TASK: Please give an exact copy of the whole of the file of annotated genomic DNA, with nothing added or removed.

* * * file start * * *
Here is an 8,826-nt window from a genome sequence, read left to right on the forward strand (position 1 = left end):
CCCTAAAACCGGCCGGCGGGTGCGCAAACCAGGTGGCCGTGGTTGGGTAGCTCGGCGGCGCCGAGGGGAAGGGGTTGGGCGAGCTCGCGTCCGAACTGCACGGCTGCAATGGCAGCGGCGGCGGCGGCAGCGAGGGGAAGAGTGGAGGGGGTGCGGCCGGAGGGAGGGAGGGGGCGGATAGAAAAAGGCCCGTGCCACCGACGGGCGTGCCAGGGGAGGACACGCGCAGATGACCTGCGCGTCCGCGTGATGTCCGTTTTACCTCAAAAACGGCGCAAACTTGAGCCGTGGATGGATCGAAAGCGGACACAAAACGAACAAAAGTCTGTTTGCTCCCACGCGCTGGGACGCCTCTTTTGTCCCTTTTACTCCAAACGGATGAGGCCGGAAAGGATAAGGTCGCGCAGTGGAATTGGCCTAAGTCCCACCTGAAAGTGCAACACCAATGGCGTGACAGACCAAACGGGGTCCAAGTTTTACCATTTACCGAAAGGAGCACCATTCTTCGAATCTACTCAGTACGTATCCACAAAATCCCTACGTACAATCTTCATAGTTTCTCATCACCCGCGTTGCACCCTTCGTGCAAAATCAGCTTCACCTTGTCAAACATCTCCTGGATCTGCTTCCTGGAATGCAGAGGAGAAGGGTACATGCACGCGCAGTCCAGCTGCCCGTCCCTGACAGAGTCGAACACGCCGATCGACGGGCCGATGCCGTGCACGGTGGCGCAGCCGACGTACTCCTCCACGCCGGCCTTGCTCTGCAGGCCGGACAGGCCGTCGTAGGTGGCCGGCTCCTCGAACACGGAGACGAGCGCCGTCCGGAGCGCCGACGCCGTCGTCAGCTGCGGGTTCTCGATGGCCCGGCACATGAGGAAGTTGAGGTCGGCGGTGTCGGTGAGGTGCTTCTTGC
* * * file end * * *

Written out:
Here is an 8,826-nt window from a genome sequence, read left to right on the forward strand (position 1 = left end):
CCCTAAAACCGGCCGGCGGGTGCGCAAACCAGGTGGCCGTGGTTGGGTAGCTCGGCGGCGCCGAGGGGAAGGGGTTGGGCGAGCTCGCGTCCGAACTGCACGGCTGCAATGGCAGCGGCGGCGGCGGCAGCGAGGGGAAGAGTGGAGGGGGTGCGGCCGGAGGGAGGGAGGGGGCGGATAGAAAAAGGCCCGTGCCACCGACGGGCGTGCCAGGGGAGGACACGCGCAGATGACCTGCGCGTCCGCGTGATGTCCGTTTTACCTCAAAAACGGCGCAAACTTGAGCCGTGGATGGATCGAAAGCGGACACAAAACGAACAAAAGTCTGTTTGCTCCCACGCGCTGGGACGCCTCTTTTGTCCCTTTTACTCCAAACGGATGAGGCCGGAAAGGATAAGGTCGCGCAGTGGAATTGGCCTAAGTCCCACCTGAAAGTGCAACACCAATGGCGTGACAGACCAAACGGGGTCCAAGTTTTACCATTTACCGAAAGGAGCACCATTCTTCGAATCTACTCAGTACGTATCCACAAAATCCCTACGTACAATCTTCATAGTTTCTCATCACCCGCGTTGCACCCTTCGTGCAAAATCAGCTTCACCTTGTCAAACATCTCCTGGATCTGCTTCCTGGAATGCAGAGGAGAAGGGTACATGCACGCGCAGTCCAGCTGCCCGTCCCTGACAGAGTCGAACACGCCGATCGACGGGCCGATGCCGTGCACGGTGGCGCAGCCGACGTACTCCTCCACGCCGGCCTTGCTCTGCAGGCCGGACAGGCCGTCGTAGGTGGCCGGCTCCTCGAACACGGAGACGAGCGCCGTCCGGAGCGCCGACGCCGTCGTCAGCTGCGGGTTCTCGATGGCCCGGCACATGAGGAAGTTGAGGTCGGCGGTGTCGGTGAGGTGCTTCTTGC